The Russian attacks are actually an aspect of the general process of non-western powers gaining influence. China's rise to become a global power has long since been seen as inevitable. The 2008 global financial crisis has forced the West to share its privilege of shaping the world with the emerging countries - within the "G20" framework, which had previously been reserved for the G7/G8. In addition, the rise of the "BRICS" alliance is making waves: With the creation of its "New Development Bank" and its own monetary fund in July, it could, for the first time, establish an alternative to the western hegemonic financial institutions, the World Bank and IMF.[6] NATO and its member countries' post-1991 wars must be generally considered failures - beginning with their war on Yugoslavia (1999), Afghanistan (beginning in 2001), Iraq (beginning in 2003), on up to Libya (in 2011). The attempts to restrain Russia's influence within the framework of the Ukraine conflict and isolate that country,[7] have also failed. Moscow is "far from isolated" remarked Dmitri Trenin, Director of the Moscow Center of the US-American Carnegie Endowment.[8] In fact, the West can no longer prevent Russia from intervening in a war, in which the West is itself massively involved, as can be seen in the current Russian operations in Syria - the first outside the territory of the Soviet Union, since its collapse in 1991.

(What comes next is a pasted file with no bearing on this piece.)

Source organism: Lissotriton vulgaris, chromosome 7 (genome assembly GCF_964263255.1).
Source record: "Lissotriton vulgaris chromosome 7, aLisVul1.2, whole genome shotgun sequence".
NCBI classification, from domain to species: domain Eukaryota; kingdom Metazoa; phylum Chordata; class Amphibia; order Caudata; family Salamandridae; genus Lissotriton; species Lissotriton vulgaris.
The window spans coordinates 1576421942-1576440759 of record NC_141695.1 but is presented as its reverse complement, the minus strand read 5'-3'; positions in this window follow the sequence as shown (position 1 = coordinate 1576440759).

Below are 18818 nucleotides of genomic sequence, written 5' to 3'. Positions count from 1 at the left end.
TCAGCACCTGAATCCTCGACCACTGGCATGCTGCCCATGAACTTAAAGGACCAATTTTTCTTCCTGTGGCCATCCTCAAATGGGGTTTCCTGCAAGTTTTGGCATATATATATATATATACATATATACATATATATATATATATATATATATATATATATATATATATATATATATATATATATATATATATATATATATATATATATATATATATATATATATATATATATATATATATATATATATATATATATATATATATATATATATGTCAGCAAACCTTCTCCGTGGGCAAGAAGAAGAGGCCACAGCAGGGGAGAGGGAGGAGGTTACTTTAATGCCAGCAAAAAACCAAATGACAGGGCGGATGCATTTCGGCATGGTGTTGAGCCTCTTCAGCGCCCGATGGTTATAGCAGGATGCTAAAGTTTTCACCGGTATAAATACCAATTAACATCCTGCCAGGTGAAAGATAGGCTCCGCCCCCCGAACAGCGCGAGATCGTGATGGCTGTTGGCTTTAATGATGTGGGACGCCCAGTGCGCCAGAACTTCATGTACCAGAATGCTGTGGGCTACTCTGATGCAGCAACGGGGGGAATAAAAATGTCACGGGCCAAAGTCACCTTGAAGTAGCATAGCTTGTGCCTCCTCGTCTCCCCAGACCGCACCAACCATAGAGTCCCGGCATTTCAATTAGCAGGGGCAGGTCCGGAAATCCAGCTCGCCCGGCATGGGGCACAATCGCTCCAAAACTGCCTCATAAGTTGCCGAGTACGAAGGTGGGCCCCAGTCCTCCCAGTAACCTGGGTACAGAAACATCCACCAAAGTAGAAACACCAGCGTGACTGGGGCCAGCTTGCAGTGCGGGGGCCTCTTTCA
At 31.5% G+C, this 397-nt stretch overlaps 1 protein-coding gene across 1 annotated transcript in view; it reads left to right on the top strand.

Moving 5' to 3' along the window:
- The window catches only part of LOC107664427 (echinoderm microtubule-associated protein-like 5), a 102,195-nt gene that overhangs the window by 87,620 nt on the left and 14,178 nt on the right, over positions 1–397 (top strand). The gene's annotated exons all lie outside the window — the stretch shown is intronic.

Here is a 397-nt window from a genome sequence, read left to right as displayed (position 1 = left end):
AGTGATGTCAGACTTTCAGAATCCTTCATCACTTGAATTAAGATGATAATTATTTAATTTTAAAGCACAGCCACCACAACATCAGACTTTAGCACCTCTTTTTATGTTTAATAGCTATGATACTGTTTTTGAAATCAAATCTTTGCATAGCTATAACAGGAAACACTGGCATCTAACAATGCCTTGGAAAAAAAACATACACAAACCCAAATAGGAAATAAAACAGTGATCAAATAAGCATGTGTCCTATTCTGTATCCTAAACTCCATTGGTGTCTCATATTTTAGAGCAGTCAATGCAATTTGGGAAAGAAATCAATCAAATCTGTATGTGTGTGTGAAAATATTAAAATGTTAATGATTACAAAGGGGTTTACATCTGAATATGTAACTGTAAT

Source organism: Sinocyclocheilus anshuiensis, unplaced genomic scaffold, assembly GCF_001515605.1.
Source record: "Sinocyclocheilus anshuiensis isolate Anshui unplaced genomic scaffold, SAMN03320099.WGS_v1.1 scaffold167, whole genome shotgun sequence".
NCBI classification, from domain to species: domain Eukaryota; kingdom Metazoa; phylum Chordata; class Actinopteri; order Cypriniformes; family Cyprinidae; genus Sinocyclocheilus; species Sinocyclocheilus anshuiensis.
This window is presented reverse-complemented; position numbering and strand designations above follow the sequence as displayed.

Jihadi Support

Beyond their global policy significance, Russia's air strikes in Syria have once again exposed the western powers' cooperation with jihadis. Over the past few days, alongside IS units, the Russian bombers' targets also have included positions of the Jaysh al-Fateh militia,[9] a fusion of predominantly Salafist and jihadi militias. The Al Nusra Front, the Syrian wing of Al Qaeda, plays a major role in this coalition. Saudi Arabia, a major western ally in the Middle East, supports Jaysh al-Fateh financially and with weapons, while it receives logistical support from NATO member Turkey.[10] Today, US media organs frankly admitted that allegedly "moderate" sectors of the Jaysh al-Fateh militia are also being armed by US intelligence services.[11] This is but another confirmation that, when deemed necessary to help overthrow disfavored governments, the West and its allies in the Muslim world have been furnishing weapons to alliances, clearly predominated by Al Qaeda. In so doing, they are strengthening precisely that organization, against which they unleashed a global "war on terror" in 2001, in the aftermath of the September 11 attacks.

On Al Qaeda's Side